Workers compensation is an important consideration for every employer and handling the associated obligations can be a challenge for any business. But employers can have a huge impact by following these six tips to minimize risk of injury, promote a smooth claims process and support employees’ return to work.
- Proactively administer hazard awareness. Don’t forget that the safety of your employees is just as important as the safety of your customers. Salt both front and back doors — many employee slips and falls occur near the back door while performing simple tasks such as taking out the garbage. Be diligent to enforce safety practices such as wearing protective gear, and let employees know that it is a high priority. Educate employees on the importance of eye and hearing protection, protective gloves for handling chemicals or knives, and proper foot apparel for the job.
- Hiring practices. The basics here include driving and criminal background checks, as well as pre-employment drug testing. But finding the best candidate to represent your company is important – and this takes time. Employees who like their jobs are less likely to get injured, return to work faster and will be a good steward of your cost to administer the best care.
- Maintain a good relationship with employees. Make sure that your employees feel valued. Remind them that you’ll do everything possible to help them get back to work as soon as possible. This includes being invested in the recovery process and calling to check in on their progress.
- Assist in accident investigations and actively partner with your Society Insurance representative. Preservation of evidence is crucial. Take photos of the accident scene as soon as possible. Document witnesses and request hand-written statements. Ask supervisors to write a report on what happened while it’s still fresh in their memory. If a product or piece of equipment is involved, do not alter or continue use of the equipment until it has been inspected. Request information on Society’s medical cost control programs.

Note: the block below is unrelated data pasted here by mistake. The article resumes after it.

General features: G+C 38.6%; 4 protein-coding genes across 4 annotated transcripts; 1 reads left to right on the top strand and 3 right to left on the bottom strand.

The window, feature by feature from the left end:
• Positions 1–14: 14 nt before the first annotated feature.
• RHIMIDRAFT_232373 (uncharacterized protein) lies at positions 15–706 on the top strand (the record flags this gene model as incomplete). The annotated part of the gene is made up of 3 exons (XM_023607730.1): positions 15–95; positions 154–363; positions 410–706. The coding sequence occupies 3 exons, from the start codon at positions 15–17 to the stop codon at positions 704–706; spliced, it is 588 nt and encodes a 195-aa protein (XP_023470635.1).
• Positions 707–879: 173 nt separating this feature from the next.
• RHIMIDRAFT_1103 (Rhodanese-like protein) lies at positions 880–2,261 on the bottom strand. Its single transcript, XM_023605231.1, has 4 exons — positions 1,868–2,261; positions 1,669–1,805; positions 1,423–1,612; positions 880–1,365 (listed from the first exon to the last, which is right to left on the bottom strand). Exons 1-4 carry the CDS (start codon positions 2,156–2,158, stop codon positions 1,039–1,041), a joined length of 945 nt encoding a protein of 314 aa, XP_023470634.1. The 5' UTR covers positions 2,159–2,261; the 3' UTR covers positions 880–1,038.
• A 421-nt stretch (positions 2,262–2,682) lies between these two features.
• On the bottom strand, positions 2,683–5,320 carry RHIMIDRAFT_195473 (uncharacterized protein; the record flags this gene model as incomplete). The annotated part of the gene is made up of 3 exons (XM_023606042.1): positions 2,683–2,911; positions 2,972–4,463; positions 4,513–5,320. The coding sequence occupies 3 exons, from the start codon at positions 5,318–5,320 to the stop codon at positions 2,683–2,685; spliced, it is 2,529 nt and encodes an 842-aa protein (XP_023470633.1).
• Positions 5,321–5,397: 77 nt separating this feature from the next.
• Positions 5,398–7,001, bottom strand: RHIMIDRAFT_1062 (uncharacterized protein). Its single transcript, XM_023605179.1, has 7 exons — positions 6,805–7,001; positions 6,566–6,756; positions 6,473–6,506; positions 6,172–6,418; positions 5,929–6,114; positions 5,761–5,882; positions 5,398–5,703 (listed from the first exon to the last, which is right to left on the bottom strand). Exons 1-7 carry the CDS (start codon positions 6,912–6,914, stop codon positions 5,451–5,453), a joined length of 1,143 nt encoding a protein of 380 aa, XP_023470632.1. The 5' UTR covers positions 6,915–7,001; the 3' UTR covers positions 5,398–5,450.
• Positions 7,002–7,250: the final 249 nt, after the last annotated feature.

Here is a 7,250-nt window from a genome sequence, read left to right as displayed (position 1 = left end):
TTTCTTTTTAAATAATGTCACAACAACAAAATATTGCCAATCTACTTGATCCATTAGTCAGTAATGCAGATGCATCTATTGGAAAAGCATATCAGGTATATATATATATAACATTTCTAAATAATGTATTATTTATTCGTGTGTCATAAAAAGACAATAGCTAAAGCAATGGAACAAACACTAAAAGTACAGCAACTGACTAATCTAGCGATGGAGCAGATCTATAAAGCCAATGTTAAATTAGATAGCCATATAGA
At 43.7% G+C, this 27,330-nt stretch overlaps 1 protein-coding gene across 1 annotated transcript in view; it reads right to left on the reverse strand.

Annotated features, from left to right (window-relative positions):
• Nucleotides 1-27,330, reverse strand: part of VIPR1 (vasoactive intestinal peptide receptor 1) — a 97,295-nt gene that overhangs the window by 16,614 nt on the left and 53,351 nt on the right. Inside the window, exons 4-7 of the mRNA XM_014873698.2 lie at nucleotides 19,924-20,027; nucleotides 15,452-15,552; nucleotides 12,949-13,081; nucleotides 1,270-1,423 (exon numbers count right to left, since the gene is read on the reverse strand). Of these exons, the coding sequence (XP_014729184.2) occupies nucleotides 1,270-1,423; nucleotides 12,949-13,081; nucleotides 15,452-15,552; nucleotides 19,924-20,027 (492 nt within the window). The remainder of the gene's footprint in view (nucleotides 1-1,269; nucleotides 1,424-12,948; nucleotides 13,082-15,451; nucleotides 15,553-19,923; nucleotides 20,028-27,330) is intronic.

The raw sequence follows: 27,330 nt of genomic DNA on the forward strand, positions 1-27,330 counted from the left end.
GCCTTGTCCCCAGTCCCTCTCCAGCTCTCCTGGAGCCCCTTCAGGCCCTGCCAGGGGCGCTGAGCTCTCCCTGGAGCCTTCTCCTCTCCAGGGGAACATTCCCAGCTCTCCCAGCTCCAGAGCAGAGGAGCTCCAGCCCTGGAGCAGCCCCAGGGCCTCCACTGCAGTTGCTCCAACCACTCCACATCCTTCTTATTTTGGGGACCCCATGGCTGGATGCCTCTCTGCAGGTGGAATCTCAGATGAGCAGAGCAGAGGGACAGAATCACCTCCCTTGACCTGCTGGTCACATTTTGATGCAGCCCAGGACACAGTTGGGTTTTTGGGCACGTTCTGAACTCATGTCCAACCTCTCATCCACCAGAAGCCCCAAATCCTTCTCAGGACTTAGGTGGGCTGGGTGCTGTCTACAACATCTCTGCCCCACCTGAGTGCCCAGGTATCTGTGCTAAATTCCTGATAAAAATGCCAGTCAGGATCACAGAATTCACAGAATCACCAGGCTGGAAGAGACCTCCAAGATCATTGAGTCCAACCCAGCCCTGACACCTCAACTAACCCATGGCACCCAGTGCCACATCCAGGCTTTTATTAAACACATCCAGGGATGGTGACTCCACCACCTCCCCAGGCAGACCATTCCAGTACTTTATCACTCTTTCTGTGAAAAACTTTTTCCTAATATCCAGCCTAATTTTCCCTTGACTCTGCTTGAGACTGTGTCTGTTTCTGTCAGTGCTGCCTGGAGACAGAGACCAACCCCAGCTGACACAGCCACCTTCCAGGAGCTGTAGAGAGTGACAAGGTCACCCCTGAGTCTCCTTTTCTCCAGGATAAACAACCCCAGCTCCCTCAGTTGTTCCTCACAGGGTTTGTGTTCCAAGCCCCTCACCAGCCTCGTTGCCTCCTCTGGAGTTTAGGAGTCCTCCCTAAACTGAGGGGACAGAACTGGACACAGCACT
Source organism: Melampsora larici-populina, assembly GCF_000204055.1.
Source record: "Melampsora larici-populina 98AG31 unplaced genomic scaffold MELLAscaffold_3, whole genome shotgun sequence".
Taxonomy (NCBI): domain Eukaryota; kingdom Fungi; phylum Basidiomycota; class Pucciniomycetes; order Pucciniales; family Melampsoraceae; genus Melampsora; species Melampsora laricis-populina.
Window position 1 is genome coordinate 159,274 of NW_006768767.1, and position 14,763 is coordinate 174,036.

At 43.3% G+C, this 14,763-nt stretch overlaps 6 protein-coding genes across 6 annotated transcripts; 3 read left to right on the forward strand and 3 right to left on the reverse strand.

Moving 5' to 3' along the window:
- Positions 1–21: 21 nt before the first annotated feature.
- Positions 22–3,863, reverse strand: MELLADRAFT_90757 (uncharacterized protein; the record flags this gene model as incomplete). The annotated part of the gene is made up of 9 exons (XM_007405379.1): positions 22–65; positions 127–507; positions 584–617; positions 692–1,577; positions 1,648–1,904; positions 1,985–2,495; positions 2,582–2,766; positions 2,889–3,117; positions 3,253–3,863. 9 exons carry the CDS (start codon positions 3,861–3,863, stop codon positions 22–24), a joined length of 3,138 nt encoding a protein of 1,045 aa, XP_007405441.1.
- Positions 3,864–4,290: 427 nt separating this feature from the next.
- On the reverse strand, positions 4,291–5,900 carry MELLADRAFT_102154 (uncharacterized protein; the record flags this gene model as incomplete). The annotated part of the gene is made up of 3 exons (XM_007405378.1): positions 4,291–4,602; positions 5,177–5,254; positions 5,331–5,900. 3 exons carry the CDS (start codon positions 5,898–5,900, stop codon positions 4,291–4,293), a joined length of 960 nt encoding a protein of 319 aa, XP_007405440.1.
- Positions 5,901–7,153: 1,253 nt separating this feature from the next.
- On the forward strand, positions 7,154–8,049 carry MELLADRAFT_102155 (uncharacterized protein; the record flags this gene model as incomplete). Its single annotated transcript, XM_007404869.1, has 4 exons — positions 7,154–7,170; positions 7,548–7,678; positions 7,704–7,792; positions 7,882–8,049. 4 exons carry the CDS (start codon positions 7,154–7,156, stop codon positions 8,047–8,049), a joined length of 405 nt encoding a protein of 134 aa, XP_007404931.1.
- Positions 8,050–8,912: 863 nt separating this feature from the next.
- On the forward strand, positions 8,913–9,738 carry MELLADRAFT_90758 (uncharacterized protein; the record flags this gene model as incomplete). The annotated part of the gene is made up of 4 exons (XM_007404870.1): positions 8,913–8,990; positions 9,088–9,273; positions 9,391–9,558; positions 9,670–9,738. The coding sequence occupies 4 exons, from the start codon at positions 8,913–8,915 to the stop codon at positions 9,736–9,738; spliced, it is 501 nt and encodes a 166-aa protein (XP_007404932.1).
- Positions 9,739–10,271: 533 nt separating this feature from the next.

- Prompt reporting. Evidence critical to your claim will diminish or be lost as time passes. Each state has compliance requirements to ensure decisions and claim payments are timely — in some jurisdictions, employers can be fined for late reporting if their actions caused benefits to be delayed. Contact with the injured worker during the first 24 hours builds trust and a positive relationship between the worker, employer and your Society representative. Collaborative efforts such as these improve outcomes for the injured worker and, generally, lower costs for the employer.
- Be creative and offer light duty work. Light duty work should still be meaningful where employees can feel of value to the company’s success. Employers who actively seek to find light duty work are rewarded with shorter periods of disability. Consider these statistics:
- Workers with an extended disability period require more medical care and lost wages.
- Workers with extended periods of disability become deconditioned, complicating return-to-work efforts and increasing the likelihood of subsequent work injuries.
- Longer periods of disability can become a new lifestyle and have a demotivating effect on the employee’s desire to return to work.
- Employees off work for 12 weeks or more are significantly less likely to ever return to work.
- Longer periods of disability increase the likelihood of developing more complex conditions with poorer outcomes.
- Longer periods of disability increase the likelihood of falling into the litigation cycle and extending claim resolution.
What do you think? Do you already have some of recommendations in place? Share your experiences in a comment below.